Weight status and weight perception have a significant impact on life satisfaction. As overweight prevalence increases in Canada, it is important to understand how accuracy of weight perception (AWP) is associated with life satisfaction. This study explored the association between AWP and life satisfaction among Canadian adults with and without anxiety and/or mood disorders.
Using data from the 2015–2018 cycles of the Canadian Community Health Survey, an indicator of AWP was created to capture concordance between perceived weight and actual weight status. Univariate and multivariate Gaussian generalized linear models were assessed while stratifying by sex and presence of anxiety and/or mood disorders.
Our sample included 88 814 males and 106 717 females. For both sexes, perceiving oneself as overweight or underweight, regardless of actual weight status, was associated with lower life satisfaction (β = −0.93 to −0.30), compared to those who accurately perceived their weight as ‘just about right’. Perceiving oneself as overweight or underweight was associated with more pronounced differences in life satisfaction scores in those with anxiety and/or mood disorders (β = −1.49 to −0.26) than in those without these disorders (β = −0.76 to −0.25).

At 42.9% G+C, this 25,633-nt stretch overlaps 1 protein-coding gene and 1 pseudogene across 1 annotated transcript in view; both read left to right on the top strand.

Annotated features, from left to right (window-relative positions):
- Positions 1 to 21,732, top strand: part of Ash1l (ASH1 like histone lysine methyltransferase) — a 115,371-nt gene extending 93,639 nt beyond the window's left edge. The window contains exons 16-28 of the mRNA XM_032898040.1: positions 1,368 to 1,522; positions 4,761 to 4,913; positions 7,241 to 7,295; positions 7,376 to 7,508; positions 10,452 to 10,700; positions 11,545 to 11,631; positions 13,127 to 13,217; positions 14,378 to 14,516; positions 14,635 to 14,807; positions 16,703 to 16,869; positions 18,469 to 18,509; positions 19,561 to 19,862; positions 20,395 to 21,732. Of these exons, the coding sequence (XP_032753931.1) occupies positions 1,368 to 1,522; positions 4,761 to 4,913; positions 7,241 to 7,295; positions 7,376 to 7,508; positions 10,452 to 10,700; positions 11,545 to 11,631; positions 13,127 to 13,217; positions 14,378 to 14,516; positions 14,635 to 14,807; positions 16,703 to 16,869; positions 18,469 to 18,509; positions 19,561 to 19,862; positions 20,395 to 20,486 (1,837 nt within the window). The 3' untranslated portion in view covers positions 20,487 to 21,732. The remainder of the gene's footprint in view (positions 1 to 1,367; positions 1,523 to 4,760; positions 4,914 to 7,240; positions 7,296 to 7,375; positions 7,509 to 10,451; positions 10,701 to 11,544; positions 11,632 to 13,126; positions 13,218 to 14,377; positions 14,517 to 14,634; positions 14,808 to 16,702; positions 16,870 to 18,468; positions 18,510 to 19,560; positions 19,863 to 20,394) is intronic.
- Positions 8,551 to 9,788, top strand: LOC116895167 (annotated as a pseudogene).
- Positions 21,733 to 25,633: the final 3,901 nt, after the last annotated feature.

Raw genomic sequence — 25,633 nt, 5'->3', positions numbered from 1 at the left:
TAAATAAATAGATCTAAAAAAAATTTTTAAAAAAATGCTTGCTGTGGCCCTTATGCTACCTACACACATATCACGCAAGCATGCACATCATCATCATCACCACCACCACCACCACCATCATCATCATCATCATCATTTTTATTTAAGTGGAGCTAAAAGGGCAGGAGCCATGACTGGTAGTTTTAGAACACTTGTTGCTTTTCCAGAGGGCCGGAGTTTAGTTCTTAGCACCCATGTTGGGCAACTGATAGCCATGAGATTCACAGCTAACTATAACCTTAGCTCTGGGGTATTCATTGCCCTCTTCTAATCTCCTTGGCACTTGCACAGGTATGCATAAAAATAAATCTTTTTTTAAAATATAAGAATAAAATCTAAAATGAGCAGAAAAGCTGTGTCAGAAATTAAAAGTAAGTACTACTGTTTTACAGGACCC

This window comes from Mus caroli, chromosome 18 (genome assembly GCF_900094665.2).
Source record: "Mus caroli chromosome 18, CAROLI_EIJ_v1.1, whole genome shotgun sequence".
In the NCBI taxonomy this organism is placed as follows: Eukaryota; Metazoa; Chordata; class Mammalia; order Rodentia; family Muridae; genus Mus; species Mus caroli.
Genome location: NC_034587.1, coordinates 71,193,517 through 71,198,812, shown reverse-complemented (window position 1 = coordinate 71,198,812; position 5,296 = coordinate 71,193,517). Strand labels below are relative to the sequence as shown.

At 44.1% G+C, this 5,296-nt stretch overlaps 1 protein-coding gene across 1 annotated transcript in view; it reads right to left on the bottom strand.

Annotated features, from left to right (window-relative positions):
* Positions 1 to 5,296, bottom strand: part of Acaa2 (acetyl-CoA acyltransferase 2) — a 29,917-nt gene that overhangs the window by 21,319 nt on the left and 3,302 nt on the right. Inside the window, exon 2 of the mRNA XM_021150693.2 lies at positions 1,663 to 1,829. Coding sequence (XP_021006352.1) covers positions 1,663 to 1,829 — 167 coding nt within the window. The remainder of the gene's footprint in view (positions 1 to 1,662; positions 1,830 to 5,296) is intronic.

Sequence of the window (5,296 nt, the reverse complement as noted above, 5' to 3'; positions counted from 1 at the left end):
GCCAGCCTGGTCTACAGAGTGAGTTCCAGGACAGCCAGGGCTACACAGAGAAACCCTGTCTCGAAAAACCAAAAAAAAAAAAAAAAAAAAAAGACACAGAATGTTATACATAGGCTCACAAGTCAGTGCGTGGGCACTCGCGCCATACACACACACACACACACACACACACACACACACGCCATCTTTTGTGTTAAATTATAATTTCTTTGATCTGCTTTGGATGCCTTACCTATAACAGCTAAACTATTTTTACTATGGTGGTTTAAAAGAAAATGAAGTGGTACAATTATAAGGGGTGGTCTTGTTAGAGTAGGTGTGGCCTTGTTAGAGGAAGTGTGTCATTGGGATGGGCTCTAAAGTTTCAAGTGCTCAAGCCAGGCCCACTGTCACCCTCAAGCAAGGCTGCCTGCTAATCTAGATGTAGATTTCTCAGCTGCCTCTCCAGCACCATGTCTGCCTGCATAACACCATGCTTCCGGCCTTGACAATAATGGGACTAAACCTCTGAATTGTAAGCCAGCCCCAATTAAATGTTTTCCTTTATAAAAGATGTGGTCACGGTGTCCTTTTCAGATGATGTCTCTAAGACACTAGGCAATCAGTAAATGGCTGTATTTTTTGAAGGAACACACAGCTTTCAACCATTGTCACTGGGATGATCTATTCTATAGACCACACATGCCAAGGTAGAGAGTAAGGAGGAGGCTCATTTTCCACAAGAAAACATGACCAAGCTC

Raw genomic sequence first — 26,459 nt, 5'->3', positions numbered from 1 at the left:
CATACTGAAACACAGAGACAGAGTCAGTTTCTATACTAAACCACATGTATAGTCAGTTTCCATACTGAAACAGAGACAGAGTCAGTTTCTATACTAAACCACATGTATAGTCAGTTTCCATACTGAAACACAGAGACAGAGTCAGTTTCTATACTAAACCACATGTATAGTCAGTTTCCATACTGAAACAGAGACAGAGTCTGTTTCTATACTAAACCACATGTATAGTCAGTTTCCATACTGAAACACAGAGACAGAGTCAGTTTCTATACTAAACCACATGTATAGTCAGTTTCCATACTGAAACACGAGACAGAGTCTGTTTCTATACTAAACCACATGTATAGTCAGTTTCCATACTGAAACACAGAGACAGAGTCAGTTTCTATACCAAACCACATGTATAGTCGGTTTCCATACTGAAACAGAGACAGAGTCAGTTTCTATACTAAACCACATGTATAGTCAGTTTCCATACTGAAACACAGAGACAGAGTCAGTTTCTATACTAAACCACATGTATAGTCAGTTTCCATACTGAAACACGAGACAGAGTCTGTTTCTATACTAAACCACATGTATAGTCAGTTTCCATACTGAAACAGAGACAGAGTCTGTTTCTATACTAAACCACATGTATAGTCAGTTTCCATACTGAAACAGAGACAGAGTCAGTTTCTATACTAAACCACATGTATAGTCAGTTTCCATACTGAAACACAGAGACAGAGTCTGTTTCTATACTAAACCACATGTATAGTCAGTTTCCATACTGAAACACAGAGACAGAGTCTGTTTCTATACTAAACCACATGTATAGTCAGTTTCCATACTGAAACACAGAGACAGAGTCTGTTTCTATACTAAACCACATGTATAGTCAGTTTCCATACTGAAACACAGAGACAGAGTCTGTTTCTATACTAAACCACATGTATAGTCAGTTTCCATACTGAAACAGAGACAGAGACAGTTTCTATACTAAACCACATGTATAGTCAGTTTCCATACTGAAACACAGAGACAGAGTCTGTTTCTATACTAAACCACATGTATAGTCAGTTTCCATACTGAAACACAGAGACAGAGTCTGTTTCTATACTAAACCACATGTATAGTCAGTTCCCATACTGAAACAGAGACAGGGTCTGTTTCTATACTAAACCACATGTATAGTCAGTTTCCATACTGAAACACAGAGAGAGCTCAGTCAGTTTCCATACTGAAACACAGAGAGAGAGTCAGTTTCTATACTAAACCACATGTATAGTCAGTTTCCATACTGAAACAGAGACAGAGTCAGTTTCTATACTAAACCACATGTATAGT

Weight perception is more indicative of life satisfaction than actual weight status, especially in those with anxiety and/or mood disorders.